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Monday, August 10, 2015

Vitro by Jessica Khoury

I picked up this book less than a week ago, and I'm really glad I decided to read it. (Funny story: While browsing my local library, I found it on the wrong, and instead of finding its rightful spot, I decided to check it out.) At first, I didn't realize it was the second book of the Corpus series because it's not really part of a "series." The author calls them companion books. I read the first book more than two years ago, but both can be read as standalones. In Vitro, the author introduces us to completely different characters, yet the scientific atmosphere and mystery is very similar to the first book, Origin. Also, instead of working on immortality, the scientists in this book are working on human beings that are grown in labs in order to serve a specific purpose.

Sophie Crue never really understood what her mother's work on Skin Island was, but she always suspected it was something cutting edge and extraordinary. When she receives a cryptic email from her estranged mother, she flies from the continental US to the island of Guam, the island where she spent most of her childhood growing up. With the help of her childhood friend Jim, she finds a way onto this top secret island, worried that her mother is in real danger. However, the person who's in real danger isn't necessarily her mother. Someone wanted Sophie on this island.

I like how unexpected every chapter is. I definitely predicted some of the things that happened in the story, but most of it was really surprising, one twist after another. While I had a few reservations about the science in Origin, the science behind this story seems a little bit more realistic and plausible. As a science nerd, I like it when things hold up in reality. If not, then I like it when things are explained in order to create a better foundation for the story. In my opinion, Jessica Khoury did a better job with this in this second book. With a title like Vitroone can only expect human beings grown in labs, and even if this is a recurring theme in many books, the author did a great job in putting her own spin on it. The book is based enough on modern reality and society that I have a hard time qualifying it as a true science-fiction novel, however, it does have enough technology and futuristic science to categorize it in this genre.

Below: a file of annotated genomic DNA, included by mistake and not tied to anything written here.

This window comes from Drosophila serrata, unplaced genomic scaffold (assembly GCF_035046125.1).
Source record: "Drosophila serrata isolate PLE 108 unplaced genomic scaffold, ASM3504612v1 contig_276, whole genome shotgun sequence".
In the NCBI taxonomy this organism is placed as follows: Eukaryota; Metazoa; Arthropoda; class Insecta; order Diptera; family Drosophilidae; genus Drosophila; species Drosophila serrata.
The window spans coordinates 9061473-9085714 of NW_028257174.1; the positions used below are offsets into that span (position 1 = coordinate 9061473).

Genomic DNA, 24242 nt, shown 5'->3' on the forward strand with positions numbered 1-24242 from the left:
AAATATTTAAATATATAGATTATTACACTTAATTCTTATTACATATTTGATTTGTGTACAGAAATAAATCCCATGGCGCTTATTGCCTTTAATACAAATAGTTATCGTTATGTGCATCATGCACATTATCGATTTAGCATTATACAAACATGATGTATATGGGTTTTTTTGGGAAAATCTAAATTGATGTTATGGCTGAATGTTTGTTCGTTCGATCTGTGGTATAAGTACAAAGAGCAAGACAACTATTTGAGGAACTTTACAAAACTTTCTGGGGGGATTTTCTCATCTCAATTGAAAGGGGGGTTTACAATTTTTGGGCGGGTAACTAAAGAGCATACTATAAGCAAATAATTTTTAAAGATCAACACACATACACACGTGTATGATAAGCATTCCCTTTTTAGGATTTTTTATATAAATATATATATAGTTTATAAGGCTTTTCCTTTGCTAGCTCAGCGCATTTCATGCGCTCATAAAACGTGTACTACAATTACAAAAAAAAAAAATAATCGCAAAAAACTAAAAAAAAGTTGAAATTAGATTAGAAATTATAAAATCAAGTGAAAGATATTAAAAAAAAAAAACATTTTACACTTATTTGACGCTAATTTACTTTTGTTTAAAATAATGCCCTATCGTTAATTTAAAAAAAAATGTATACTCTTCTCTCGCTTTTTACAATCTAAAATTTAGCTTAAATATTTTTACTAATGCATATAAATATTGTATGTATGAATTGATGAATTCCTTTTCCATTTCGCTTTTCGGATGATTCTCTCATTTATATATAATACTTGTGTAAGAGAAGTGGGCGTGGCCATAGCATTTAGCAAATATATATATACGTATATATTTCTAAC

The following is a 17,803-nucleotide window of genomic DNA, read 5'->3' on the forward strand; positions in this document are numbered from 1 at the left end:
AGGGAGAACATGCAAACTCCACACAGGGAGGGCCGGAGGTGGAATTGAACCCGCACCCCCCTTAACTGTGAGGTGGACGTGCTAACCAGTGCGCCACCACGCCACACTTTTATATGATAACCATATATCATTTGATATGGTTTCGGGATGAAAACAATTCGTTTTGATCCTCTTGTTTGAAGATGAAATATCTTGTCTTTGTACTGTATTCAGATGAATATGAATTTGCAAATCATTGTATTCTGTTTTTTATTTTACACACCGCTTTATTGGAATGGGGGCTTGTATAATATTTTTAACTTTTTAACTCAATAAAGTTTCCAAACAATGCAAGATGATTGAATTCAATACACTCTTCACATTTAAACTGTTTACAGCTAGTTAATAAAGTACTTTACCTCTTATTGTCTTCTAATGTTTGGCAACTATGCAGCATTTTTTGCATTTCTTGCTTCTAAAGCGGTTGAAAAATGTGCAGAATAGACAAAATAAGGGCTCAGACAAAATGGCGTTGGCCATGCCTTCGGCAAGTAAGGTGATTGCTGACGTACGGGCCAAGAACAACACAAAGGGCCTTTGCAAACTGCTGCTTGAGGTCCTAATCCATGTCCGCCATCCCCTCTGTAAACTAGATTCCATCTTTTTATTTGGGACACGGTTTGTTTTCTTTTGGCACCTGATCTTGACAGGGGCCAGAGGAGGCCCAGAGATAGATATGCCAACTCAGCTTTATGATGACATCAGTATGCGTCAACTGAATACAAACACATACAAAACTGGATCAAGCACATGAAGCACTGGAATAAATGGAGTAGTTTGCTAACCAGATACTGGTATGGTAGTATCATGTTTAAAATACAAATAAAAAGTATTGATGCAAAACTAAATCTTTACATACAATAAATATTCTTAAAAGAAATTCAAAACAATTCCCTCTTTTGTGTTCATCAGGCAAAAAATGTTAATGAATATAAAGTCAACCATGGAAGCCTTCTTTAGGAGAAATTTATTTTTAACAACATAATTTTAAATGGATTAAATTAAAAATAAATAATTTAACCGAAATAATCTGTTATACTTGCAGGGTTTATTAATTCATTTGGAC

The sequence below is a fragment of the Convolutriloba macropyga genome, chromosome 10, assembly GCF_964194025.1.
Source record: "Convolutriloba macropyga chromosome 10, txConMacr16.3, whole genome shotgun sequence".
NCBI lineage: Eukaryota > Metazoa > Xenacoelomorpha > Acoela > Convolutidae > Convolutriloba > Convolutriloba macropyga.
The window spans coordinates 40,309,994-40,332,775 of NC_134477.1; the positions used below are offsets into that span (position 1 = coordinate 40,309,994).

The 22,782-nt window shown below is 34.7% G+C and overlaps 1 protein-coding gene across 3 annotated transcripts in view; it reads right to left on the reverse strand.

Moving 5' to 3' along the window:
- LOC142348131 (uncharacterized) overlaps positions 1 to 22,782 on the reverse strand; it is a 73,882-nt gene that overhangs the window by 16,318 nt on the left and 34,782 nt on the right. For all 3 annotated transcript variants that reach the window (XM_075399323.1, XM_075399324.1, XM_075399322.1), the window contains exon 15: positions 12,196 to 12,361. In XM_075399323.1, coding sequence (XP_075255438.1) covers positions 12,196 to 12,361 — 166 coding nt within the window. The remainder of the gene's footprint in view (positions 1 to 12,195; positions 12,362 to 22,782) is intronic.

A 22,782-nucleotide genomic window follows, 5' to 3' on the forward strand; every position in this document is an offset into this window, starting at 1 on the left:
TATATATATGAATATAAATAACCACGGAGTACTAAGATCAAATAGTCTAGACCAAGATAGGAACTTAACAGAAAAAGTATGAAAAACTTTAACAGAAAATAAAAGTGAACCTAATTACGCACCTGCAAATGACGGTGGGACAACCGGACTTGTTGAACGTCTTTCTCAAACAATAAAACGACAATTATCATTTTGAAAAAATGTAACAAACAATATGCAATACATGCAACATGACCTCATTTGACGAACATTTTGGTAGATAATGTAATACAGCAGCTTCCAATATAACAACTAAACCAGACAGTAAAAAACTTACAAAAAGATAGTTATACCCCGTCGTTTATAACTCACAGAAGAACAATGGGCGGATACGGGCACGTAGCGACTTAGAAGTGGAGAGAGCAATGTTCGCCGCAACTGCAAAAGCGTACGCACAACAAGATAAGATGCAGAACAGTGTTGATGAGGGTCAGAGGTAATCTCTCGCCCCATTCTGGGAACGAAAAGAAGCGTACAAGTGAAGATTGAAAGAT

Jessica Khoury is definitely a fan of exotic settings. Her debut book, Origin, was set in the Amazon Rain Forest. Now this second book is set near the island of Guam, a US territory in the Pacific Ocean, for those who didn't know (I sure didn't). At the end of Vitro, we mention something going on in South America linked to Corpus, the cooperation that funded the Vitro project. It seems Corpus has roots in many scientific experiments, and we've only began to learn its power. In the summary of the next book, it looks like Corpus also has ties to the Kalahari desert in southern Africa. I'm curious to see if all three books will be tied together. Like I said earlier, these books don't seem to be part of a series. They are simply linked by this big cooperation and its scientific experiments that go on for years.

I definitely liked Vitro better than the first book. It feels like the characters and the story were more thought out. There was a slight lag in the middle of the book, as the characters were trying to figure out what was going on, but all in all, I think it was a good science/adventure book that will please many science nerds like me. It's not Orphan Black, but it definitely draws on some of the same themes and ideas.


stephsig moon

Tynga is a 32 years old mom of two, from Montreal, working as a lab technician in an hospital specialized in heart disease. In her free time, she enjoys reading all things Paranormal and photography.

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2 People left their mark' :

  1. I like it that some of the chapters surprised you. It's better than a book that is soooo predictable. :)
    @dino0726 from 
    FictionZeal - Impartial, Straighforward Fiction Book Reviews

  2. Very intrigued, I loved this kind of lighter sci fi, and I enjoy genetically created/changed humans. Adding to my TBR list!